Patrick Fort (Jour’14) is co-host of the Washington, D.C.-area podcast Dish City, which focuses on the connection between the district’s food and the history and culture of the people who make it. His career in audio journalism began at the CU Independent before reporting on D.C.’s dining scene. When the COVID-19 pandemic hit, he and Dish City changed course, offering up a third season focused on delivery. One of the episodes — “How American Chinese Food Became Delivery Food” — was recognized this year with a James Beard Media Award.
What’s your favorite part of telling a story?
In audio storytelling, I think you get a really accurate sense for who people are. You get to hear people as they think, as they react, and I love being able to capture that on “tape.”
Tell us about the creation of Dish City. Did you always know you were interested in reporting on food? Were you surprised by the connection between food and history?
Not at all! I started school thinking I’d study music, but I decided I wasn’t good enough at making music to do that. Instead, I thought I could write about music. This led to my first full-time job as an arts and culture reporter in Aspen (which included writing about food).
From the very start, Dish City was never a show about food itself. It was a show about places and people and how we experience where we live through food. In our very first episode, my co-host and I talked about Ben’s Chili Bowl, a restaurant with history dating back to the Civil Rights Movement of the 1950s and ’60s. This place is a D.C. icon in a rapidly gentrifying neighborhood, and here was a new, similar restaurant opening nearby. We wanted to investigate this intersection of history and race at a geographically significant place in the District.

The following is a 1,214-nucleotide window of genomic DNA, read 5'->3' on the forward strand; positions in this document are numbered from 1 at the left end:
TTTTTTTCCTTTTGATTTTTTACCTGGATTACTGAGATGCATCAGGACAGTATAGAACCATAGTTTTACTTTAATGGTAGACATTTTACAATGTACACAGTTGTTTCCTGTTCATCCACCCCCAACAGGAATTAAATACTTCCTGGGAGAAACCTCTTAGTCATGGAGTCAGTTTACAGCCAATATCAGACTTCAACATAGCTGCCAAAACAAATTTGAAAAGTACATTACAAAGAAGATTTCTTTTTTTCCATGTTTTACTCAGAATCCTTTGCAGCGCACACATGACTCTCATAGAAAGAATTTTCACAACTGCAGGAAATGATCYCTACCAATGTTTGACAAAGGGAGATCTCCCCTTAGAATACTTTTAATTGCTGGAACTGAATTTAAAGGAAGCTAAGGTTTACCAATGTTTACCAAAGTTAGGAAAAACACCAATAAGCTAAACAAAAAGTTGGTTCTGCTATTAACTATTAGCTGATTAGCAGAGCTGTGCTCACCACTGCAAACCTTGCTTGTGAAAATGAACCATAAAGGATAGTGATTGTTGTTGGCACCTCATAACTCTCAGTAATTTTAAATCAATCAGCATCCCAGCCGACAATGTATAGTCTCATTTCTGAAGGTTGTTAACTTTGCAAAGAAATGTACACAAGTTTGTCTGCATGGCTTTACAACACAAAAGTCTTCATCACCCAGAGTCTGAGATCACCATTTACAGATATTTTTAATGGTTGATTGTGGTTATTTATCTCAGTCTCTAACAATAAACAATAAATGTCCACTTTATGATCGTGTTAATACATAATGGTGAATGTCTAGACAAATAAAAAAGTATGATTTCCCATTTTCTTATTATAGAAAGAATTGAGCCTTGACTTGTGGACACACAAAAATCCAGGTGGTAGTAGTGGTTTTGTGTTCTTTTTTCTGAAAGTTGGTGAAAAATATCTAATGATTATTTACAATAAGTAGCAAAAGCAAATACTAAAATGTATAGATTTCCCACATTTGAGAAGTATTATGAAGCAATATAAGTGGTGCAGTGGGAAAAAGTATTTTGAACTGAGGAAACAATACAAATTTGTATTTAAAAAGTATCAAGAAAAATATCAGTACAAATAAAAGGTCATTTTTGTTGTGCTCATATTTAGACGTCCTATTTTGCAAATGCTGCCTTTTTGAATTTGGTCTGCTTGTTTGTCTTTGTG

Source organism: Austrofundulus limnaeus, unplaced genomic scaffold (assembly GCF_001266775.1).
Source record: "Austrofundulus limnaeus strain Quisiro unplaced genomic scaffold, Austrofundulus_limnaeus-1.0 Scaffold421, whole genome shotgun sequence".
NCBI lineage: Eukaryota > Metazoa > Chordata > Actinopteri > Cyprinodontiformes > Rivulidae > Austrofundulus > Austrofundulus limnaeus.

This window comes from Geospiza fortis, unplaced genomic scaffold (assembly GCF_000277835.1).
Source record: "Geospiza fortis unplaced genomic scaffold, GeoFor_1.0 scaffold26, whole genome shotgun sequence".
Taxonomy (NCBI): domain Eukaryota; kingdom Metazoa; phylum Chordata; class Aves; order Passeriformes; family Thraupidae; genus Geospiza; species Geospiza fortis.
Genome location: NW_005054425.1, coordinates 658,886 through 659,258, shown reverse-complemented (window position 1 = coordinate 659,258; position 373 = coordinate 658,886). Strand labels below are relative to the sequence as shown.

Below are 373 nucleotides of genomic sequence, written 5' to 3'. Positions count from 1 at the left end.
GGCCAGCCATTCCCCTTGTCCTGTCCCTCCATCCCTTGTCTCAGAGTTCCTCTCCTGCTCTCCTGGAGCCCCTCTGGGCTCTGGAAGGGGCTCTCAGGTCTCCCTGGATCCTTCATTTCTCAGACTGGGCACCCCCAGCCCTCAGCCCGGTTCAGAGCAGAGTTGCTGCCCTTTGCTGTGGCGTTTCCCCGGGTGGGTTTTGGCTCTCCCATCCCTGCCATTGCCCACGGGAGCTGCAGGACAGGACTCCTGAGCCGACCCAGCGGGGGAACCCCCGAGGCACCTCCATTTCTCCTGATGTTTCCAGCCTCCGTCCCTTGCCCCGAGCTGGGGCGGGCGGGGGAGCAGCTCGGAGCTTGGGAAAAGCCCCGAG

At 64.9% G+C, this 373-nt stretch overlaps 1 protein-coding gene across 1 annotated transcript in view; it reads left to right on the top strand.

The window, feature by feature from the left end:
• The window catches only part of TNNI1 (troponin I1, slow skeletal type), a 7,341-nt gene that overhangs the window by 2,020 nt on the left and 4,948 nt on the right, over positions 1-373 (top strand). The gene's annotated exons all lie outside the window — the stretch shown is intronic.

Can you talk about putting together the James Beard Award-winning episode and how it felt to be recognized?
It was pretty surreal! This episode is a great representation of what Dish City is — not really about food, lots about history and culture. American Chinese food became synonymous with delivery in the 20th century due, in part, to inventive business owners finding ways to survive as they faced xenophobia and anti-Asian racism. We published the episode at a time in the pandemic when getting food brought to your home was a big deal, and also when there was, again, a rise in anti-Asian racism.
Is there a Boulder specialty that you miss from your time at CU?
An easy question! I think all the time about the chile verde plate from Efrain’s.
What was the best part of your CU Boulder experience?
The best part of my CU Boulder experience was my time at the CU Independent. I was given the opportunity to make podcasts for the paper, which was the jumping-off point for my entire career. I wouldn’t be where I am today if it weren’t for that experience.
Photos courtesy Patrick Fort